Most candidates did not appreciate that serum potassium is a function of two variables:
1. Total body potassium
2. Distribution between the extracellular and intracellular fluid compartments.
Approximately 98% of total body potassium is intracellular due to the action ofNa+/K+ATPase. Potassium is important in the electrophysiology of excitable cells and changes in serum potassium can affect their function. Hence the importance of keeping the serum potassium within a narrow normal range. Again most candidates did not provide the overview that serum potassium levels reflect a balance between intake, output and transcellular distribution. Normal dietary intake is highly variable. Transcellular distribution by the mechanisms of insulin and glucagon, catecholamine's and P2 activity and acid base changes all work to rapidly restore changes in serum potassium levels back towards the normal range. Many candidates did not provide any details on the long term renal regulation of serum potassium involving distal tubule potassium secretion and aldosterone and also the effect of distal tubular flow and sodium excretion.
The effects of hyperkalaemia were better described than the first part of the question. Most candidates concentrated on the cardiac effects where most marks were awarded. The effects of an increased potassium on the cardiac action potential earned extra marks. The correlation between actual serum potassium level and ECG changes is variable and depends on many factors including how acute or chronic the hyperkalaemia is.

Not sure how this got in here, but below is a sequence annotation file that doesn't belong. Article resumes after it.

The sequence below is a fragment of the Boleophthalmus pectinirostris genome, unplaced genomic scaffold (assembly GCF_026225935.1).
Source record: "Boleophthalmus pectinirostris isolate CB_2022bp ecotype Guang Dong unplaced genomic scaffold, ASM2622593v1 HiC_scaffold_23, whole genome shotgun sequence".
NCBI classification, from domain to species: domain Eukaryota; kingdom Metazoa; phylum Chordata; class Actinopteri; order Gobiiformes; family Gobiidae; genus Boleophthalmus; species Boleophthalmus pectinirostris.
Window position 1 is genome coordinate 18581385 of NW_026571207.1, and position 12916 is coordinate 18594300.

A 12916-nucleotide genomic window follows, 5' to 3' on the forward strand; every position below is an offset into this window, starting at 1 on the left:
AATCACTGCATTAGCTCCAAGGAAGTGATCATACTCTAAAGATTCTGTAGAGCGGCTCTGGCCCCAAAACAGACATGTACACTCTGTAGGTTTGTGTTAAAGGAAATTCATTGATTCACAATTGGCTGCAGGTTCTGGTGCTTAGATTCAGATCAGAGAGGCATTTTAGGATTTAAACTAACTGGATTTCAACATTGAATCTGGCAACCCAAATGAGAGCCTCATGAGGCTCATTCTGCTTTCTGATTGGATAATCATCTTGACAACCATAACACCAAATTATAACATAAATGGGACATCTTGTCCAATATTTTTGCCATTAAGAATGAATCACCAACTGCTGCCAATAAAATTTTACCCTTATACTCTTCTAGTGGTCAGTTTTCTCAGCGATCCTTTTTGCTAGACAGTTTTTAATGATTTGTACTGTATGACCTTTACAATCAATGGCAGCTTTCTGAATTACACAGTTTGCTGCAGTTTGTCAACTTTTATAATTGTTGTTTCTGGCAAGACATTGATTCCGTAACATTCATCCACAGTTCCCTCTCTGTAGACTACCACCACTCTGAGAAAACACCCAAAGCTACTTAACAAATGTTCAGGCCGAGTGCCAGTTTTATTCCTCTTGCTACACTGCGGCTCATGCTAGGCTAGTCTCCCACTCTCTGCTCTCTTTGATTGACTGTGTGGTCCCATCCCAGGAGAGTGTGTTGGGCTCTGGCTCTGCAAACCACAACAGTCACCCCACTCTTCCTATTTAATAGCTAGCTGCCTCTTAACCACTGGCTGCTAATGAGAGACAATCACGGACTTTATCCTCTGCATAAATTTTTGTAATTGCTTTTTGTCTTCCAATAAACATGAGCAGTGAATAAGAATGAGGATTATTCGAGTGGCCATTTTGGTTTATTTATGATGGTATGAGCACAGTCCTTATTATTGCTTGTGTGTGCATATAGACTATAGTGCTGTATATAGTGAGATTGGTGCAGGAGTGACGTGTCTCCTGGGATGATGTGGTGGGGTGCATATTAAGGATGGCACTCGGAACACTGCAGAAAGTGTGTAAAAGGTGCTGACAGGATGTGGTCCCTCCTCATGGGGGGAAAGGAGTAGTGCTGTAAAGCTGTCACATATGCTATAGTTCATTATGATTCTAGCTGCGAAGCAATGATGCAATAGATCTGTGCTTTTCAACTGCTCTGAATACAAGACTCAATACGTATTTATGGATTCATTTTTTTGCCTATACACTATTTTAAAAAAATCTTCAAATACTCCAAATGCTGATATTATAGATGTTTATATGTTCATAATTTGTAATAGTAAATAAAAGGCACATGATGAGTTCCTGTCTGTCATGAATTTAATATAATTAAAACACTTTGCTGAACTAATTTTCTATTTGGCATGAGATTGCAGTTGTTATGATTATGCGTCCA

Treatment of hyperkalaemia was mentioned by a few candidates but attracted no extra marks.
So, from the examiner comments, it seems like when they were asking for the "determinants of serum potassium" they actually meant "distribution and regulation of potassium".
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Gumz, Michelle L., Lawrence Rabinowitz, and Charles S. Wingo. "An integrated view of potassium homeostasis." New England Journal of Medicine 373.1 (2015): 60-72.
Greenlee, Megan, et al. "Narrative review: evolving concepts in potassium homeostasis and hypokalemia." Annals of internal medicine 150.9 (2009): 619-625.
Stone, Michael S., Lisa Martyn, and Connie M. Weaver. "Potassium intake, bioavailability, hypertension, and glucose control." Nutrients 8.7 (2016): 444.